Why Military Veterans Should Consider Project Management
Originally Composed by Tim Dalhouse, CEO PM-ProLearn
The global demand for civilian project managers has been growing steadily for many years, but is not even close to peaking yet. Several studies indicate that the current rate at which qualified PMs are being produced is not enough to keep up with demand; and this is across all industries. Most encouraging is the news about PM compensation. The average salary for PMs is very competitive, and sometimes much higher, than other career fields that US Military Veterans transition to.
The last piece of this puzzle is how your Military Leadership Experience (MLE) fits into the picture. Your MLE is so closely related to what civilian PMs do on a daily basis, that it makes you a perfect fit for the job. Not only are you a good fit from the perspective of many employers, but you will likely find that being a PM comes natural to you, because you have really done it for many years in the military, perhaps without even knowing it. It doesn’t much matter what your military technical specialty was; what counts is all the time you spent managing. Read on and you’ll see what I mean.
What this means to you is that the PM field is wide open with opportunity, if you can become credentialed and fully qualified in the eyes of employers.
Now, let’s talk about how your MLE relates to project management. First, what’s the definition of a project? A Guide to the Project Management Body of Knowledge (PMBOK) defines a project as "any temporary endeavor which produces a unique product, service or result." Since there is no set time frame in the definition of a project, they can last as short as a few days to as long as a few years. The key thing is that the work was temporary and undertaken to achieve a specific goal, or deliverable. That sounds very much like Mission Accomplishment to me, and isn’t that what you did every day of your military career?
With the definition of a project in mind, a few military examples might be:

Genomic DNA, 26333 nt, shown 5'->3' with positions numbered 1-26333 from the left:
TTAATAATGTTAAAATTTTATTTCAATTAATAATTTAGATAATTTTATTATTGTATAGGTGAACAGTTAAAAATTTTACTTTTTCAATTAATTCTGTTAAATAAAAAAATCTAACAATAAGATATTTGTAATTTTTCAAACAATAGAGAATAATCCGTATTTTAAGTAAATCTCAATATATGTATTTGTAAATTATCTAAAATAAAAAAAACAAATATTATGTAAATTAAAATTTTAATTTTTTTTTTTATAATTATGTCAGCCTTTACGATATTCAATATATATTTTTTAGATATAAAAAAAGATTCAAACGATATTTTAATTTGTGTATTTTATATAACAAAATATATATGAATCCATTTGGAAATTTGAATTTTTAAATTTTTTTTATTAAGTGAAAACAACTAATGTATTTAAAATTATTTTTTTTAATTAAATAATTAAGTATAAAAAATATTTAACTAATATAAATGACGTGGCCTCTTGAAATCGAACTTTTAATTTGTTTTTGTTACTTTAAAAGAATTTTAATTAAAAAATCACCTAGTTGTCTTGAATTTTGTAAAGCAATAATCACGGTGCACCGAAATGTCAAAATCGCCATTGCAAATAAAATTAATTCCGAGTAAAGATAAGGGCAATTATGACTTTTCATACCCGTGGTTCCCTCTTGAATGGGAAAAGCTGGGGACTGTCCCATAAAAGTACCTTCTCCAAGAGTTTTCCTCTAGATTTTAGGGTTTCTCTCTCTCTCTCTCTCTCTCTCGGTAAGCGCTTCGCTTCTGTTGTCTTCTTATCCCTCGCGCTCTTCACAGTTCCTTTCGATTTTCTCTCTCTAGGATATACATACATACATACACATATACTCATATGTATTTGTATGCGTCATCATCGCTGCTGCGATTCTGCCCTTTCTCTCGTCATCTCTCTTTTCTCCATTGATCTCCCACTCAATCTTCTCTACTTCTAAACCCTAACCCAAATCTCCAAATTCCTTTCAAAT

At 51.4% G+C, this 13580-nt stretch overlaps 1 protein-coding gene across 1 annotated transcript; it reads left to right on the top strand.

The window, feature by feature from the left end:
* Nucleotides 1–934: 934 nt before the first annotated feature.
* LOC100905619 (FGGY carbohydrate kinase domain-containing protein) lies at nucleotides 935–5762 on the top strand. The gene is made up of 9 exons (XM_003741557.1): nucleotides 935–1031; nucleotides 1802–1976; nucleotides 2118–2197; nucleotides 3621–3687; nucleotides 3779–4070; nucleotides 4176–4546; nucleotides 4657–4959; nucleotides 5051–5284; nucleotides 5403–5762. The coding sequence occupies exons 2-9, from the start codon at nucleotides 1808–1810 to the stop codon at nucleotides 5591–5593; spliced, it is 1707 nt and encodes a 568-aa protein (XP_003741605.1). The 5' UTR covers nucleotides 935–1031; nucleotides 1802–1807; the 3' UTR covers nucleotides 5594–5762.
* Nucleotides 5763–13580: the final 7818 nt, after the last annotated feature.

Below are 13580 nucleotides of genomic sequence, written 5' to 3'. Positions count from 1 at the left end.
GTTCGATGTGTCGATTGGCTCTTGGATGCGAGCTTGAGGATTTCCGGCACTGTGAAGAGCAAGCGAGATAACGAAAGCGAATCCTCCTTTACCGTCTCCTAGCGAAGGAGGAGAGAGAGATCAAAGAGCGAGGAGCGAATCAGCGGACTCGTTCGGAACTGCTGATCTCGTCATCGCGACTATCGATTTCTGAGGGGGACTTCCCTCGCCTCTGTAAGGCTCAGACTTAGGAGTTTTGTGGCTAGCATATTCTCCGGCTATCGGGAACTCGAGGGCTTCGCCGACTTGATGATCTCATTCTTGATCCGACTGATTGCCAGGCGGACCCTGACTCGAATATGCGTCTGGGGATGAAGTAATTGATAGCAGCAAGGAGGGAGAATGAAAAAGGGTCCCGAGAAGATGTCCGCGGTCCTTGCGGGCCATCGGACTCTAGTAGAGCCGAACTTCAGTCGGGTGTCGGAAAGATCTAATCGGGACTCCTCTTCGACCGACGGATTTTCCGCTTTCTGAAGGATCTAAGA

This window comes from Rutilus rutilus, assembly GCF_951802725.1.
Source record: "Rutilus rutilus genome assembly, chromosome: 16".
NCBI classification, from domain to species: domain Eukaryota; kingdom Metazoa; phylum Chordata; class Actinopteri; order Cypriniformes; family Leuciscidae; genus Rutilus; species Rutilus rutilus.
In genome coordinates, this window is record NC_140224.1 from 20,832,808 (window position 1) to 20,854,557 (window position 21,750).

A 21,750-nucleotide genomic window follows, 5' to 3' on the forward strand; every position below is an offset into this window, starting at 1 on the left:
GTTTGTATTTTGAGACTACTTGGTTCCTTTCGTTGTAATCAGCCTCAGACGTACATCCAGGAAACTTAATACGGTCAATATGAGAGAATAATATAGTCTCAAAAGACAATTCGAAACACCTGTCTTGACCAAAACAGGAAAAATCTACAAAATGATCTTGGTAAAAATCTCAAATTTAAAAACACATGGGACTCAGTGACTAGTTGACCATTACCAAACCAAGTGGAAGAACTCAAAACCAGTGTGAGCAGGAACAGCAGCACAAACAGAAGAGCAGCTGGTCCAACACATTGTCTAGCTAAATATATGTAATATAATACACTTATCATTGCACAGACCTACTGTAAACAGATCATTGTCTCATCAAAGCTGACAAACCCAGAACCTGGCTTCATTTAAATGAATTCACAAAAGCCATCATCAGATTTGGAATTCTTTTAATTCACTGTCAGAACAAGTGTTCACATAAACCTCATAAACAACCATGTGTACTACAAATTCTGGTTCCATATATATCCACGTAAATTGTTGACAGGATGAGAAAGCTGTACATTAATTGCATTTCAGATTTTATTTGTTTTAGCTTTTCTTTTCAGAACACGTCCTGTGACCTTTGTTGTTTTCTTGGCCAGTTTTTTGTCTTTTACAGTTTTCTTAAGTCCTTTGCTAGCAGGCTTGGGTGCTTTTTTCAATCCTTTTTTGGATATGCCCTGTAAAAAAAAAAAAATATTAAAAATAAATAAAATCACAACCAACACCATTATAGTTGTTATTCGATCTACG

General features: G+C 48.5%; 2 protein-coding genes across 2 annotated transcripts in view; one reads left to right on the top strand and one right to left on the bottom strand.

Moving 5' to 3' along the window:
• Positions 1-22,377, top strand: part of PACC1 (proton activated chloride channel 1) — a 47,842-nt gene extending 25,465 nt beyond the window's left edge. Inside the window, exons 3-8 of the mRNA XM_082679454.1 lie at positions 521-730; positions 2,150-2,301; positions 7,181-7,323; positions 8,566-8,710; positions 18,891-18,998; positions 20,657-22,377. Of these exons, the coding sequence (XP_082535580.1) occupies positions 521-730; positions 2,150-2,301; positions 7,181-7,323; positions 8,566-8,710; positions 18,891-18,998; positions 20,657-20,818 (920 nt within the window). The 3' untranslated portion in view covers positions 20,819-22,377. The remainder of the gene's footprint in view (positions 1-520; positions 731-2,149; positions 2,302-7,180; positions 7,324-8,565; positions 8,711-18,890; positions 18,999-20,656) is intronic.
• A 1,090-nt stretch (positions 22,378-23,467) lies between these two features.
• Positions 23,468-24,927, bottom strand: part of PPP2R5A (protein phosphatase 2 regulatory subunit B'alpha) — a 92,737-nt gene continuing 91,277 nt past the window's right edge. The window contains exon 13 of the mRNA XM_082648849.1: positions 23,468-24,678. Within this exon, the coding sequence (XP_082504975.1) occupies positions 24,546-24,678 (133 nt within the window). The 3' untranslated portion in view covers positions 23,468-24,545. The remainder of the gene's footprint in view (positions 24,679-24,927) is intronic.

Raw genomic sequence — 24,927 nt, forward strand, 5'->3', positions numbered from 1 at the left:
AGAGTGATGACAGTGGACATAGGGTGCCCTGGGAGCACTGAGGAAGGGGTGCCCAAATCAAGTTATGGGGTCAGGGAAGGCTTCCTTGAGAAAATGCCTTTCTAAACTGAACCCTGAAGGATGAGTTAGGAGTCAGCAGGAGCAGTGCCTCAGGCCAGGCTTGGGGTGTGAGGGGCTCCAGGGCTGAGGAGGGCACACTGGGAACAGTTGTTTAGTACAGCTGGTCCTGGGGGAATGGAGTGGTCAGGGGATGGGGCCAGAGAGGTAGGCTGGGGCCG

Leading a unit/work center overseas deployment
Coordinating a unit physical fitness test or training evolution
Setting up a promotion & awards ceremony or birthday ball
Preparing for a readiness inspection
Implementing a new weapon system
Reorganizing a warehouse
Executing a computer tech refresh
Improving an administrative process
Standing up a new unit
Managing a safety stand down
If you think about your experience from that perspective, I bet you can name 5 projects you lead or directed right off the top of your head!
The Credential Challenge
There’s no legal requirement to be Project Management Professional (PMP) certified to be a PM; however, many employers either require or prefer candidates to have it. Plus, job searching is always competitive, and usually the one with the better credentials and resume wins. Getting the PMP credential is the first milestone you need to hit, and it requires documenting enough project management experience to qualify to sit for the exam.
If you can’t document enough experience, the Certified Associate in Project Management (CAPM) credential is a great way to get started, because it doesn’t require that you document any experience. However, before you go thinking that you need to go for the CAPM, let’s take a look at what you need for PMP and how to get there.
The PMP credential requires that you document enough hours leading and directing project work to be considered an experienced PM. Plus, there is a project management education requirement. There are two qualification tiers, depending on your level of education. See the table at the link below to determine what your personal experience requirement would be.
So, thinking about your professional military experience from the perspective I’ve presented here, you should be able to start formulating a vision of yourself as a bona fide project manager. But, if you think you might fall short of the requirement, don’t forget about another key area to pull project management experience from…
In addition to your professional experience, you can also think about any volunteer work you’ve done. What about that Boy Scout jamboree you helped organize or food drive you coordinated to help the homeless? And don’t forget that church youth retreat you headed up and even the deck you built on your house. All of those things meet the definition of a project, and can add to the hours you document on the PMP application and examples you use on your resume. By the way, many employers love to hear about volunteer experience because it tells them something good about your character.